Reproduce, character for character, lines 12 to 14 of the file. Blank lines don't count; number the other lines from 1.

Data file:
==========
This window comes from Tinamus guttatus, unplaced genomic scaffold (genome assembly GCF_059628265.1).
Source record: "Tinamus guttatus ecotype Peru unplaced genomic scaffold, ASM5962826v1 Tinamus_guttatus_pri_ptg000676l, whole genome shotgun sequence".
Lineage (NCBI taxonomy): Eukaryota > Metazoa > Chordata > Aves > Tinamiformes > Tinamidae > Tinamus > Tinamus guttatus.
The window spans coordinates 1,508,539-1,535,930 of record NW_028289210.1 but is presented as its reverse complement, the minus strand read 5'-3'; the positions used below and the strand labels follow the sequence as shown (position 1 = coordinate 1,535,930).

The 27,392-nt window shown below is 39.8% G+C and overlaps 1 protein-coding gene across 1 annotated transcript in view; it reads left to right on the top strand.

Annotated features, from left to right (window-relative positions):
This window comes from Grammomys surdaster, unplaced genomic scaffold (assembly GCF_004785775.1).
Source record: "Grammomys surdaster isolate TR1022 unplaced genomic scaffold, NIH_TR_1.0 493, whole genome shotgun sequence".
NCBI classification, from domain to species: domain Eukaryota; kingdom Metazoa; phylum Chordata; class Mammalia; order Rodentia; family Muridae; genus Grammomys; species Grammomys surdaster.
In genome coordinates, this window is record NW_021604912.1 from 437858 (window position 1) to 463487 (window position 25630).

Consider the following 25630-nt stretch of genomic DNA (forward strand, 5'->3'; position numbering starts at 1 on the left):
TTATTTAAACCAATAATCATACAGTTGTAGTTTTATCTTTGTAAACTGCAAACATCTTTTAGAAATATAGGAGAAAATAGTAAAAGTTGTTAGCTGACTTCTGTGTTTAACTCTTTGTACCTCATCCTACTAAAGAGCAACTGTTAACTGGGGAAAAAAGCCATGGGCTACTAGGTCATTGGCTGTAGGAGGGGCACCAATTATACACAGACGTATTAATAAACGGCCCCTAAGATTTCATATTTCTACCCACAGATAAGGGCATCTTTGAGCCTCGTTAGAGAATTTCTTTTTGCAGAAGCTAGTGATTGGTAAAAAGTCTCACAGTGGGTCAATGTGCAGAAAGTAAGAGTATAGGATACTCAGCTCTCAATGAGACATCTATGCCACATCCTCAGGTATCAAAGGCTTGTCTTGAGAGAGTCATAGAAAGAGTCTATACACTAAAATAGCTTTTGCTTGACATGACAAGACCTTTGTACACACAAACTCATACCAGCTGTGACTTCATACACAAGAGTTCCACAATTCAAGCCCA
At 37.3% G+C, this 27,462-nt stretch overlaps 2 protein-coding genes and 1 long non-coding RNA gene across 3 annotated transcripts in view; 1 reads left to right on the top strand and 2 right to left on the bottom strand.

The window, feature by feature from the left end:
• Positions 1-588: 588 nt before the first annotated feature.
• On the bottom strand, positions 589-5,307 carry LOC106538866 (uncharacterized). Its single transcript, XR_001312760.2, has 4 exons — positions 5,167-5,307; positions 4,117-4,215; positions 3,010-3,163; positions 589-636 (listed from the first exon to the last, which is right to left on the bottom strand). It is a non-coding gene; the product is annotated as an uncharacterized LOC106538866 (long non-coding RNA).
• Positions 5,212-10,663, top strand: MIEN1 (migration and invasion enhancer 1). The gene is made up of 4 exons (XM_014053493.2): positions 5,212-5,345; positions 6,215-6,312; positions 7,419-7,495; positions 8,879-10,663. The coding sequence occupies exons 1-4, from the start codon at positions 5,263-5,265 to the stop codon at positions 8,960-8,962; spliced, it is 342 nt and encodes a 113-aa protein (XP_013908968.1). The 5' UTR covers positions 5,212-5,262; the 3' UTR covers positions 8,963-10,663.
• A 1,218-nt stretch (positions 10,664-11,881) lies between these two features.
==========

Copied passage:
TTATTTAAACCAATAATCATACAGTTGTAGTTTTATCTTTGTAAACTGCAAACATCTTTTAGAAATATAGGAGAAAATAGTAAAAGTTGTTAGCTGACTTCTGTGTTTAACTCTTTGTACCTCATCCTACTAAAGAGCAACTGTTAACTGGGGAAAAAAGCCATGGGCTACTAGGTCATTGGCTGTAGGAGGGGCACCAATTATACACAGACGTATTAATAAACGGCCCCTAAGATTTCATATTTCTACCCACAGATAAGGGCATCTTTGAGCCTCGTTAGAGAATTTCTTTTTGCAGAAGCTAGTGATTGGTAAAAAGTCTCACAGTGGGTCAATGTGCAGAAAGTAAGAGTATAGGATACTCAGCTCTCAATGAGACATCTATGCCACATCCTCAGGTATCAAAGGCTTGTCTTGAGAGAGTCATAGAAAGAGTCTATACACTAAAATAGCTTTTGCTTGACATGACAAGACCTTTGTACACACAAACTCATACCAGCTGTGACTTCATACACAAGAGTTCCACAATTCAAGCCCA
At 37.3% G+C, this 27,462-nt stretch overlaps 2 protein-coding genes and 1 long non-coding RNA gene across 3 annotated transcripts in view; 1 reads left to right on the top strand and 2 right to left on the bottom strand.

The window, feature by feature from the left end: